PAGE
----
The Red Sox-Phillies series is tough for a contrarian

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I’m predisposed to being a contrarian. I’m no crazy iconoclast or uber-non-conformist — I drive an Accord for crying out loud — but that is the general impulse. If you tell me something is the best ever, I’m going to look for flaws.  If you hype something up, I’m going do my best to explain why everyone should calm down.  I honestly believe that taking such an approach aids in critical thinking, but I’m also totally prepared to admit that a good amount of the time it only makes you sound like a mild ass. Oh well. Can’t change what I am.

So you can understand my frustration at the Red Sox-Phillies series that begins in Citizens Bank Park this evening.  The two teams who were almost everyone’s pick to win the pennant. Big hitting against big pitching! A possible World Series preview!  The source of the frustration?  I can’t really argue with any of that.

I picked them to meet in the World Series before the season began, and if you put a gun to my head right now I’d say they’re still the favorites.  The Red Sox’ recent mini-slump notwithstanding, they are big hitting, leading the majors in scoring.  The Phillies have had a few bumps of their own — Ryan Madson and Roy Oswalt are out — but they still have the best ERA in baseball and it wouldn’t be easy to argue against their staff as a whole being the best in the game.

It is what everyone is saying it is.  There isn’t much room for being a contrarian here.  What an absolute drag!

Phillies, Red Sox interested in Carlos Santana

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The Phillies and Red Sox appear intent on pursuing free agent first baseman Carlos Santana, MLB Network’s Jon Morosi reports. Santana rejected a one-year, $17.4 million qualifying offer from the Indians on Thursday and is expected to draw widespread interest on the market this winter. The Mets, Mariners, Angels and Indians could make a play for the infielder, though no serious offers have been made this early in the offseason.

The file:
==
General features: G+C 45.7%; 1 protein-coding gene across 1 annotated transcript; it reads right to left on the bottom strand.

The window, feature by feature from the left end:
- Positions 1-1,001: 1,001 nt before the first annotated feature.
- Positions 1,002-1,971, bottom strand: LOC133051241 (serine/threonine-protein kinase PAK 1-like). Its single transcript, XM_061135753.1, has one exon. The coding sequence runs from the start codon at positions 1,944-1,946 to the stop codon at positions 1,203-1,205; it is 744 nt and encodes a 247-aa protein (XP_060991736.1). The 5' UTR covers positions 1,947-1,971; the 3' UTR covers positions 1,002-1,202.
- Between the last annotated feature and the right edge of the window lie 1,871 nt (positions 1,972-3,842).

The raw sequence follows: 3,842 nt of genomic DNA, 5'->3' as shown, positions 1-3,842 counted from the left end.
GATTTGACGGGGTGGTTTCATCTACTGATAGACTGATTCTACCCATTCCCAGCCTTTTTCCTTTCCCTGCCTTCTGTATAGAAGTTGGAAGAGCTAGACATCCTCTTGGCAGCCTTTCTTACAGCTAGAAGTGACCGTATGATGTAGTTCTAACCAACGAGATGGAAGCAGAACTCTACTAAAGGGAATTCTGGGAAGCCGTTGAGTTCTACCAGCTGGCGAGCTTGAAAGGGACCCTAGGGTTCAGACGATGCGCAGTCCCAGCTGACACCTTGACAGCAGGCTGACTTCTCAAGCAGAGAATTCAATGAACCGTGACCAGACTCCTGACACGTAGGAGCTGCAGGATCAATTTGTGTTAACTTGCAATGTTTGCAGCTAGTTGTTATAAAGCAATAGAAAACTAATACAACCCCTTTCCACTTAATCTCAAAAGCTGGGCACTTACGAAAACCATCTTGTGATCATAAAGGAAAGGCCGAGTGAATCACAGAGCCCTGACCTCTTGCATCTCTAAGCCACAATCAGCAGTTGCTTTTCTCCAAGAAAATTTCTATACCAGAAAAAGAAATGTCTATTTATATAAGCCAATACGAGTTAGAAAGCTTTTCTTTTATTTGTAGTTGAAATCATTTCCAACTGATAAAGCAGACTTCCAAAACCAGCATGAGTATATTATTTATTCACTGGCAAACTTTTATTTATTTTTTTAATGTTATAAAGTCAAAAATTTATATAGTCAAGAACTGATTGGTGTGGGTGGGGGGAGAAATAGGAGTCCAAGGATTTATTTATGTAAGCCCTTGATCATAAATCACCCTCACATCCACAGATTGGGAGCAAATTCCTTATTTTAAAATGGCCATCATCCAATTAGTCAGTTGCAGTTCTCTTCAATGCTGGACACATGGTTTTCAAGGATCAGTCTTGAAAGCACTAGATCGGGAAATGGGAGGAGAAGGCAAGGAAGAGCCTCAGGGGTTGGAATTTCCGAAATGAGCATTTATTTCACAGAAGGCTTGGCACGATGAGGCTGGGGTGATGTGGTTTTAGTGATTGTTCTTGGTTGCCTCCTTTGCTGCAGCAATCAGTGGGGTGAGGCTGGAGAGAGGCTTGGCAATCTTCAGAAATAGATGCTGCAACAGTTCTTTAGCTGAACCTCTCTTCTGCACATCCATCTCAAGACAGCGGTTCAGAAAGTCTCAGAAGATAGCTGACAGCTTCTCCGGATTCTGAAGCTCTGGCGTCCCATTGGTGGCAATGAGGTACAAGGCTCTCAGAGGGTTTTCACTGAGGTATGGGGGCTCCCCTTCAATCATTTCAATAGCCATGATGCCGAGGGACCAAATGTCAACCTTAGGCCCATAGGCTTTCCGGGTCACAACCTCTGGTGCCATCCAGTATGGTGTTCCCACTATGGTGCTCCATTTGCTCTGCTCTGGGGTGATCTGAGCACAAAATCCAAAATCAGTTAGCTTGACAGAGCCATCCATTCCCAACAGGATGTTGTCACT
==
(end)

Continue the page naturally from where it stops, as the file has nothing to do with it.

Santana, 31, is coming off of a seven-year track with the Indians. He batted .259/.363/.455 with 23 home runs and 3.0 fWAR last season, making 2017 the fourth-most valuable year of his career to date. Although he was primarily stationed at first base over the last year, he could step back into a hybrid first base/DH role with the Red Sox, who are hurting for infield depth with Hanley Ramirez still working his way back from shoulder surgery.

As for Santana’s other suitors, the Mariners are far less likely to pursue a deal after trading for Ryon Healy last Wednesday. Neither the Mets nor the Phillies have a DH spot to offer the veteran infielder, and the Phillies’ Rhys Hoskins appears to be blocking the way at first base. Then again, Santana may not find a more enticing offer outside of Cleveland, where Edwin Encarnacion might otherwise be the club’s best option at first base. During the GM meetings, Indians’ GM Mike Chernoff said he “love to have both [Santana and Jay Bruce] back” in 2018, but hasn’t backed up that love with any contract talks just yet.